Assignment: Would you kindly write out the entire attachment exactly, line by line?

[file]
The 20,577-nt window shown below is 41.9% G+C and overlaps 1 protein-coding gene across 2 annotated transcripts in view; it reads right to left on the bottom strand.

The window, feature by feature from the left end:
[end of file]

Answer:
The 20,577-nt window shown below is 41.9% G+C and overlaps 1 protein-coding gene across 2 annotated transcripts in view; it reads right to left on the bottom strand.

The window, feature by feature from the left end: